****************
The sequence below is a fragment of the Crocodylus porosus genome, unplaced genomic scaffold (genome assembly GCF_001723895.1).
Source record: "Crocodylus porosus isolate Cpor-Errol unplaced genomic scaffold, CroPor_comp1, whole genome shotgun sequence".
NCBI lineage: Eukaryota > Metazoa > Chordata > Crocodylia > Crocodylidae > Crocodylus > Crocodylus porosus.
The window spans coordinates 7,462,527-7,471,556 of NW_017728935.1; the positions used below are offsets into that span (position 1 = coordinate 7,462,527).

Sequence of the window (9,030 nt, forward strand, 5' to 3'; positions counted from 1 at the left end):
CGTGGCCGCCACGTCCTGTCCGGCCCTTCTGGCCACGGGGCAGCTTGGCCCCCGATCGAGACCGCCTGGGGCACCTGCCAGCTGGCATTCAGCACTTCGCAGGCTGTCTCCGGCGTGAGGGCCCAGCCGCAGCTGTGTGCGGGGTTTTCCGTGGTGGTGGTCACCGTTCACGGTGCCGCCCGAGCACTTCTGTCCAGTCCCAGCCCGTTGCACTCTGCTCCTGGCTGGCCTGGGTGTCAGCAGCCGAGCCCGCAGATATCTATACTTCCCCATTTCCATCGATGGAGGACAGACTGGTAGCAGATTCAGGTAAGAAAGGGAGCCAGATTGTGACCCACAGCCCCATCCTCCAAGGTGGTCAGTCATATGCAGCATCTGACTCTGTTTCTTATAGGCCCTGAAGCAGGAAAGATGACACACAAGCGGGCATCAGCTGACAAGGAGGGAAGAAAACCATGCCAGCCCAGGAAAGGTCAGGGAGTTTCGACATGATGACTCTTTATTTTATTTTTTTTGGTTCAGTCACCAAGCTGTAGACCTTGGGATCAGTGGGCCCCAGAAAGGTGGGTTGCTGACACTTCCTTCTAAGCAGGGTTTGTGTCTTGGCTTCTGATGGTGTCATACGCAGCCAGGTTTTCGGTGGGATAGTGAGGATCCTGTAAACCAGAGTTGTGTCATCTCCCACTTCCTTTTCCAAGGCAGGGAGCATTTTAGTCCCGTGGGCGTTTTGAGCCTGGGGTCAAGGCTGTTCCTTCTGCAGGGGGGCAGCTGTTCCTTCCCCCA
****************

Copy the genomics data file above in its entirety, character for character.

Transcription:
The sequence below is a fragment of the Crocodylus porosus genome, unplaced genomic scaffold (genome assembly GCF_001723895.1).
Source record: "Crocodylus porosus isolate Cpor-Errol unplaced genomic scaffold, CroPor_comp1, whole genome shotgun sequence".
NCBI lineage: Eukaryota > Metazoa > Chordata > Crocodylia > Crocodylidae > Crocodylus > Crocodylus porosus.
The window spans coordinates 7,462,527-7,471,556 of NW_017728935.1; the positions used below are offsets into that span (position 1 = coordinate 7,462,527).

Sequence of the window (9,030 nt, forward strand, 5' to 3'; positions counted from 1 at the left end):
CGTGGCCGCCACGTCCTGTCCGGCCCTTCTGGCCACGGGGCAGCTTGGCCCCCGATCGAGACCGCCTGGGGCACCTGCCAGCTGGCATTCAGCACTTCGCAGGCTGTCTCCGGCGTGAGGGCCCAGCCGCAGCTGTGTGCGGGGTTTTCCGTGGTGGTGGTCACCGTTCACGGTGCCGCCCGAGCACTTCTGTCCAGTCCCAGCCCGTTGCACTCTGCTCCTGGCTGGCCTGGGTGTCAGCAGCCGAGCCCGCAGATATCTATACTTCCCCATTTCCATCGATGGAGGACAGACTGGTAGCAGATTCAGGTAAGAAAGGGAGCCAGATTGTGACCCACAGCCCCATCCTCCAAGGTGGTCAGTCATATGCAGCATCTGACTCTGTTTCTTATAGGCCCTGAAGCAGGAAAGATGACACACAAGCGGGCATCAGCTGACAAGGAGGGAAGAAAACCATGCCAGCCCAGGAAAGGTCAGGGAGTTTCGACATGATGACTCTTTATTTTATTTTTTTTGGTTCAGTCACCAAGCTGTAGACCTTGGGATCAGTGGGCCCCAGAAAGGTGGGTTGCTGACACTTCCTTCTAAGCAGGGTTTGTGTCTTGGCTTCTGATGGTGTCATACGCAGCCAGGTTTTCGGTGGGATAGTGAGGATCCTGTAAACCAGAGTTGTGTCATCTCCCACTTCCTTTTCCAAGGCAGGGAGCATTTTAGTCCCGTGGGCGTTTTGAGCCTGGGGTCAAGGCTGTTCCTTCTGCAGGGGGGCAGCTGTTCCTTCCCCCA